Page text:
• Media materiality is “the interplay between a text’s physical characteristics and its signifying strategies” (Hayles 2004: 67) Futhermore, materiality should be understood as “existing in complex dynamic interplay with content, coming into focus or fading into the background, depending on what performances the work enacts” (71).This definition gives agency to non-human objects in the transference of meaning as humans interact with one another across space and time. This is a helpful definition for the present inquiry as it is our aim here to better conceptualize the ways in which revolutionary events are shaped and experienced by people using communication technologies to interact across time and space in an effort to organize and execute the collective negotiation of power within a particular nation state. Katherine Hayles is one of a number of scholars in the fields of Science and Technology Studies who have made an effort over the past two and a half decades to redirect analyses of material objects in the social world toward a grounding of ‘the social’ in ‘the material. (Simon & Barker, 2002) This focus on the importance of material culture in producing sociality has helped to deflect the idea of material objects being only reflections of the social systems in which they’re produced (Latour, 1994). Bruno Latour is a major contributor to the work done in this stream of thought. His work on Actor Network Theory and thing-politics (Dingpolitik) suggests that politics, economics, and discourse are not easily cast into a category of analysis separate from material called ‘social.’ In fact, he says, any of our actions as social creatures inherently involve negotiations of material (non-human) objects (nature). (Latour, 1999) Similarly, Mark Deuze (2012) argues that as humans we are indistinguishable from communication technologies and the media content that flows through them today. Our lives, he says, are lived in media not with it. There is no such thing, for him as “unplugging.” These theorists point to the importance that communication technology (a non-human object) plays in our experience of the social world. Another example of this kind of analysis is provided by media theorist, Brian Larkin. Larkin (2008), who studies the impact and experience of early cinema in Nigeria, shows that communication technologies, and what he calls infrastructures, offer scholars an object of study which illuminates otherwise hidden cultural and social phenomena. Larkin defines infrastructure as the “totality of both technical and cultural systems that create institutionalized structures whereby goods of all sorts circulate, connecting and binding people into collectivities” (2008, p. 5). He says, “media technologies are more than transmitters of content, they represent cultural ambitions, political machineries, modes of leisure, relations between technology and the body, and in certain ways, the economy and spirit of an age” (Larkin, 2008, p. 2). We think we know what a radio is, or what a cinema is used for, but these phenomena, which we take for granted, Larkin says, have often surprising histories. “What media are needs to be interrogated and not presumed. The meanings attached to technologies, their technical functions, and the social uses to which they are put are not an inevitable consequence by something worked out over time in the context of considerable cultural debate” (Larkin, 2008, p. 3). In short, Larkin suggests that a technology can shape one’s subjectivity and examining how a technology works is a powerful way of finding out what it is to live as a particular kind of subject.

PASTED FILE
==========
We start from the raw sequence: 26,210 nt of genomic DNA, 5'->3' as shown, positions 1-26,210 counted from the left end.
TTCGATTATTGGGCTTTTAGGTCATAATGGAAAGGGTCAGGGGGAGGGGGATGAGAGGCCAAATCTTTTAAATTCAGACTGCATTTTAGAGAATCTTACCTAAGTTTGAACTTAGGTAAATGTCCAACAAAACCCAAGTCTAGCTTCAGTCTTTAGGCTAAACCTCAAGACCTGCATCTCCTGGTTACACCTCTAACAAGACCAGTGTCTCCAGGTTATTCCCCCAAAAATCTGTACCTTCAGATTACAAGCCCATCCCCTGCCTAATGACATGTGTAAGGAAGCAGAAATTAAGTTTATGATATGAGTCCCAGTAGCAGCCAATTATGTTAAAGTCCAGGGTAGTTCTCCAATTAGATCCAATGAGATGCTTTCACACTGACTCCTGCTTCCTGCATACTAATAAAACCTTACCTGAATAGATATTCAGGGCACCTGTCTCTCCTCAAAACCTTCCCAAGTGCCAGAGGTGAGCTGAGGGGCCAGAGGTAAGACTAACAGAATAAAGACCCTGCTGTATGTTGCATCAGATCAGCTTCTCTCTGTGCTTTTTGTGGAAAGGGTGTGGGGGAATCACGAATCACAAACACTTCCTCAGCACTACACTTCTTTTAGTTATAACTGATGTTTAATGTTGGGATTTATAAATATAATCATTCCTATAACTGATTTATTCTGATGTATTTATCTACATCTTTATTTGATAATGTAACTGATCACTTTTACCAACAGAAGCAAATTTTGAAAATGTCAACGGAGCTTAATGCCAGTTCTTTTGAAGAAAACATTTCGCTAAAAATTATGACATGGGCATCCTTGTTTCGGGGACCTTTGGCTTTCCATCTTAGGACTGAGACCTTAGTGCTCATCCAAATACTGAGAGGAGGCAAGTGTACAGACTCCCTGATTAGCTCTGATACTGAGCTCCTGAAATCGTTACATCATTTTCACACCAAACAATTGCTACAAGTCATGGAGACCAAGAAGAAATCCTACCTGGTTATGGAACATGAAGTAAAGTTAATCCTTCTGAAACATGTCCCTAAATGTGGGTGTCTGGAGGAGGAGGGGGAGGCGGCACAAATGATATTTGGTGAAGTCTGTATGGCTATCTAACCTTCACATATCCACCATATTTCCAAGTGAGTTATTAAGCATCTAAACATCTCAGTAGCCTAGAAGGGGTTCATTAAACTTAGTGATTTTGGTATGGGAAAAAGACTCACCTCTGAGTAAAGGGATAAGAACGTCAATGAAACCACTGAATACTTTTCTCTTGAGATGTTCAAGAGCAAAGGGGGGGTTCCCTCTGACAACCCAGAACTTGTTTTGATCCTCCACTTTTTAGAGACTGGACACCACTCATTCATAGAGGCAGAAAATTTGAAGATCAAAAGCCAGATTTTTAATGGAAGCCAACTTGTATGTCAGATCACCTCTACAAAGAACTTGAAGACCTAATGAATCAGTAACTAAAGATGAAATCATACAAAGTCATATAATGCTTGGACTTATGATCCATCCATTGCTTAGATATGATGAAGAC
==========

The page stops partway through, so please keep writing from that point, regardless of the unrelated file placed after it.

• Media theorist Friedrich Kittler (1999) offers an additional element to the notion that materiality matters. He suggests that each medium has a specific set of characteristics which uniquely shapes our experiences of space and time and human interaction. (1999) One must only imagine the difference in receiving a hand-written thank you card and a thank you email. Though it may not be easy to articulate, there is a qualitative difference in receiving one instead of the other. Following Kittler, we might determine that it is possible for revolutions and experiences of them to change based solely on the material capabilities and qualities of the communication technologies used in reporting the events and mobilizing support for dissidents and governments. Media theorist Henry Jenkins feels that each player, or actor if we think in terms of Actor Network Theory, is an organism with agency existing and impacting others who exist in relation to it. In his book, Convergence Culture, he suggests that individuals now have new powers to impact politics, economics, culture through the co-opting and mastering of today’s media tools. He sees current media technologies as fundamentally different from those of the past in that they make a more participatory and democratic social ecology possible. That is to say, elites are no longer creating and dispersing all mass mediated content. New technologies, according to Jenkins, now make it easier for individuals with certain skills to disseminate content, create public identities and organize across time and space.